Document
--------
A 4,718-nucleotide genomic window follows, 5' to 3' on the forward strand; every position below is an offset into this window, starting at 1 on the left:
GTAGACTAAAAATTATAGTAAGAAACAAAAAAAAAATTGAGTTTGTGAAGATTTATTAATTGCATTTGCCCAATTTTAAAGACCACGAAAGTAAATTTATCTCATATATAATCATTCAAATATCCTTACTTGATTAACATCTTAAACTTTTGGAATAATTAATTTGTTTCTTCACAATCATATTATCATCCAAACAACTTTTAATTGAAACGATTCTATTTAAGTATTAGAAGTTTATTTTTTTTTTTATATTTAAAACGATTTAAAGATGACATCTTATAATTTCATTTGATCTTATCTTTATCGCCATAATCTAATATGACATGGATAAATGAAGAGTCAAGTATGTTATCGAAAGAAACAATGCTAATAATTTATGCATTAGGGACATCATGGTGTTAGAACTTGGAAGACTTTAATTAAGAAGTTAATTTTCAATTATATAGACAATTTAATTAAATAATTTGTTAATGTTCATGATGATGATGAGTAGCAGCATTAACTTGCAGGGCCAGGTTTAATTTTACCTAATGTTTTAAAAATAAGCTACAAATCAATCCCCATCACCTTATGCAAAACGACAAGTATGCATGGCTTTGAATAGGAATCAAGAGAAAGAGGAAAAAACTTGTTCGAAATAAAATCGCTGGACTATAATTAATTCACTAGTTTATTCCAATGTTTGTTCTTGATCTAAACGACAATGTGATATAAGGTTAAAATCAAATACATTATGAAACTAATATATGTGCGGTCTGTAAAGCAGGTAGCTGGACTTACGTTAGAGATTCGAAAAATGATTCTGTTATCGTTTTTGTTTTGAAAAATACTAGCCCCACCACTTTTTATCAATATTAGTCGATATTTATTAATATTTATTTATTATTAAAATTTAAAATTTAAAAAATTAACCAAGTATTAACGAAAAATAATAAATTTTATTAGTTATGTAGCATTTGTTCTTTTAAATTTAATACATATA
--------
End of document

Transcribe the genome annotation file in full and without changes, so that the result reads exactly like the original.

A 4,718-nucleotide genomic window follows, 5' to 3' on the forward strand; every position below is an offset into this window, starting at 1 on the left:
GTAGACTAAAAATTATAGTAAGAAACAAAAAAAAAATTGAGTTTGTGAAGATTTATTAATTGCATTTGCCCAATTTTAAAGACCACGAAAGTAAATTTATCTCATATATAATCATTCAAATATCCTTACTTGATTAACATCTTAAACTTTTGGAATAATTAATTTGTTTCTTCACAATCATATTATCATCCAAACAACTTTTAATTGAAACGATTCTATTTAAGTATTAGAAGTTTATTTTTTTTTTTATATTTAAAACGATTTAAAGATGACATCTTATAATTTCATTTGATCTTATCTTTATCGCCATAATCTAATATGACATGGATAAATGAAGAGTCAAGTATGTTATCGAAAGAAACAATGCTAATAATTTATGCATTAGGGACATCATGGTGTTAGAACTTGGAAGACTTTAATTAAGAAGTTAATTTTCAATTATATAGACAATTTAATTAAATAATTTGTTAATGTTCATGATGATGATGAGTAGCAGCATTAACTTGCAGGGCCAGGTTTAATTTTACCTAATGTTTTAAAAATAAGCTACAAATCAATCCCCATCACCTTATGCAAAACGACAAGTATGCATGGCTTTGAATAGGAATCAAGAGAAAGAGGAAAAAACTTGTTCGAAATAAAATCGCTGGACTATAATTAATTCACTAGTTTATTCCAATGTTTGTTCTTGATCTAAACGACAATGTGATATAAGGTTAAAATCAAATACATTATGAAACTAATATATGTGCGGTCTGTAAAGCAGGTAGCTGGACTTACGTTAGAGATTCGAAAAATGATTCTGTTATCGTTTTTGTTTTGAAAAATACTAGCCCCACCACTTTTTATCAATATTAGTCGATATTTATTAATATTTATTTATTATTAAAATTTAAAATTTAAAAAATTAACCAAGTATTAACGAAAAATAATAAATTTTATTAGTTATGTAGCATTTGTTCTTTTAAATTTAATACATATA